A fun book, I always wanted to know what a “highwayman” was.
That said: most of it is bullshit. But fun bullshit.
There is dialogue where some "highwayman" mentions “Psychology”.
Considering when this book was written I find that hard to believe.
Some of this book was written by someone other than “Jack Black”.
Jan 08, 2008 rated it it was amazing
Recommends it for: people who like themselves.
Recommended to Matthew by: matteo vianello
hobos, bulglarly, murder, prostitutes, prison, heroin.

true story. amazing. An America I actually wish still existed.

skip the last chapter (unless you want to read a 1920's version of the last five minutes of a full house episode), but read the epilogue about the author's death.
Oct 15, 2008 rated it really liked it
Shelves: real-talk
The way it kind of turns into a prison reform pamphlet toward the end is a little weird, but then again that's where they guy spent about a third of his life so, y'know, it's cool. I'm not gonna' sweat it.
« previous 1 3 4 5 6 7 8 9 next »

Readers also enjoyed

  • Beggars of Life
  • Out of the Night: The Memoir of Richard Julius Herman Krebs alias Jan Valtin
  • Sister of The Road: The Autobiography of Boxcar Bertha - as told to Dr. Ben Reitman
  • Education of a Felon
  • Bad: The Autobiography of James Carr
  • Memoirs
  • Last Words: The Final Journals
  • Hobo
  • Call Me Burroughs: A Life
  • "Yellow Kid" Weil: The Autobiography of America's Master Swindler
  • Prison Memoirs of an Anarchist
  • Government
  • The Spring of My Life and Selected Haiku
  • I Was Looking for a Street
  • On the Lower Frequencies
  • Slackjaw
  • Wobblies! A Graphic History of the Industrial Workers of the World
  • Just Enough Liebling: Classic Work by the Legendary New Yorker Writer
See similar books…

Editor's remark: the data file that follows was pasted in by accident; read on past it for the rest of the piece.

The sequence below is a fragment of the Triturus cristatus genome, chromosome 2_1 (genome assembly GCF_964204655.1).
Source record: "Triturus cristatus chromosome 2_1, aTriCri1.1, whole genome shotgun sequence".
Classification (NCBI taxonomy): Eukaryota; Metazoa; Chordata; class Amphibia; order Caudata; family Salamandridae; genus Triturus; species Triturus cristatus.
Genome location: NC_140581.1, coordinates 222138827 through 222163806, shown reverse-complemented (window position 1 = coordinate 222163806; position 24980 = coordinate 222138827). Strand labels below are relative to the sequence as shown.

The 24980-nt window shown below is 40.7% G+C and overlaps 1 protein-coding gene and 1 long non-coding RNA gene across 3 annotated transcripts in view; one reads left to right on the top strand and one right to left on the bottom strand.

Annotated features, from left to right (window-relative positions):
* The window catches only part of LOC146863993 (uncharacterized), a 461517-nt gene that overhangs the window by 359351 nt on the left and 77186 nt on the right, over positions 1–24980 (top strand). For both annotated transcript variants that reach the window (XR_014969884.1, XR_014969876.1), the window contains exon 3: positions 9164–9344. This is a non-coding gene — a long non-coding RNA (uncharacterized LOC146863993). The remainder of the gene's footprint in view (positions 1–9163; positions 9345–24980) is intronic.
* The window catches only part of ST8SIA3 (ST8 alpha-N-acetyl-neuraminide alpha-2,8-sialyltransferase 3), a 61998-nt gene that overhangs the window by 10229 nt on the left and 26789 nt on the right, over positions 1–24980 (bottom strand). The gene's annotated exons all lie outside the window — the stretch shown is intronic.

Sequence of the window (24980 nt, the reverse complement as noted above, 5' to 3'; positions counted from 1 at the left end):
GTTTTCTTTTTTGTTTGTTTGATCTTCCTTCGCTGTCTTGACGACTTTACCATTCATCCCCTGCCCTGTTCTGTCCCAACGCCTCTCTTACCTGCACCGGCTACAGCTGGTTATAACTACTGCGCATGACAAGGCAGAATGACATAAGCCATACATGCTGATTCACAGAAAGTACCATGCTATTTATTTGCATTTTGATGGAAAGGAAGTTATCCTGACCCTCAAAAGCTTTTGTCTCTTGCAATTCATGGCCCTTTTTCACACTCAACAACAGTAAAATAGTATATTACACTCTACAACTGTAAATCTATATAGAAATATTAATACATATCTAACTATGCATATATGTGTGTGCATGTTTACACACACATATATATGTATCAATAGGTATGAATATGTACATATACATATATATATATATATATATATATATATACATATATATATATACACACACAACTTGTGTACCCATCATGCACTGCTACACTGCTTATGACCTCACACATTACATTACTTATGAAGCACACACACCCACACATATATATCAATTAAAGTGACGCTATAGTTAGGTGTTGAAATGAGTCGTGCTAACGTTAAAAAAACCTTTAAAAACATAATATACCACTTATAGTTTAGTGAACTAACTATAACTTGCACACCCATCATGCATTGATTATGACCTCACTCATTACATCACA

John Black was a late 19th century/early 20th century hobo and professional burglar, living out the dying age of the Wild West. He wrote You Can't Win (Macmillan, 1926) a memoir or sketched autobiography describing his days on the road and life as an outlaw. Black's book was written as an anti-crime book urging criminals to go straight but is also his statement of belief in the futility of prisons ...more
No trivia or quizzes yet. Add some now »
“I was wrong. I knew I was wrong, and yet I persisted. If that is possible of any explanation it is this: From the day I left my father my lines had been cast, or I cast them myself, among crooked people. I had not spent one hour in the company of an honest person. I had lived in an atmosphere of larceny, theft, crime. I thought in terms of theft. Houses were built to be burglarized, citizens were to be robbed, police to be avoided and hated, stool pigeons to be chastised, and thieves to be cultivated and protected. That was my code; the code of my companions. That was the atmosphere I breathed. 'If you live with wolves, you will learn to howl.” 6 likes
“There were times when I thought I got a bit more punishment than was coming to me, but I don't regret a minute of it now. Each of us must be tempered in some fire. Nobody had more to do with choosing the fire that tempered me than myself, and instead of finding fault with the fire I give thanks that I had the metal to take the temper and hold it.” 5 likes
More quotes…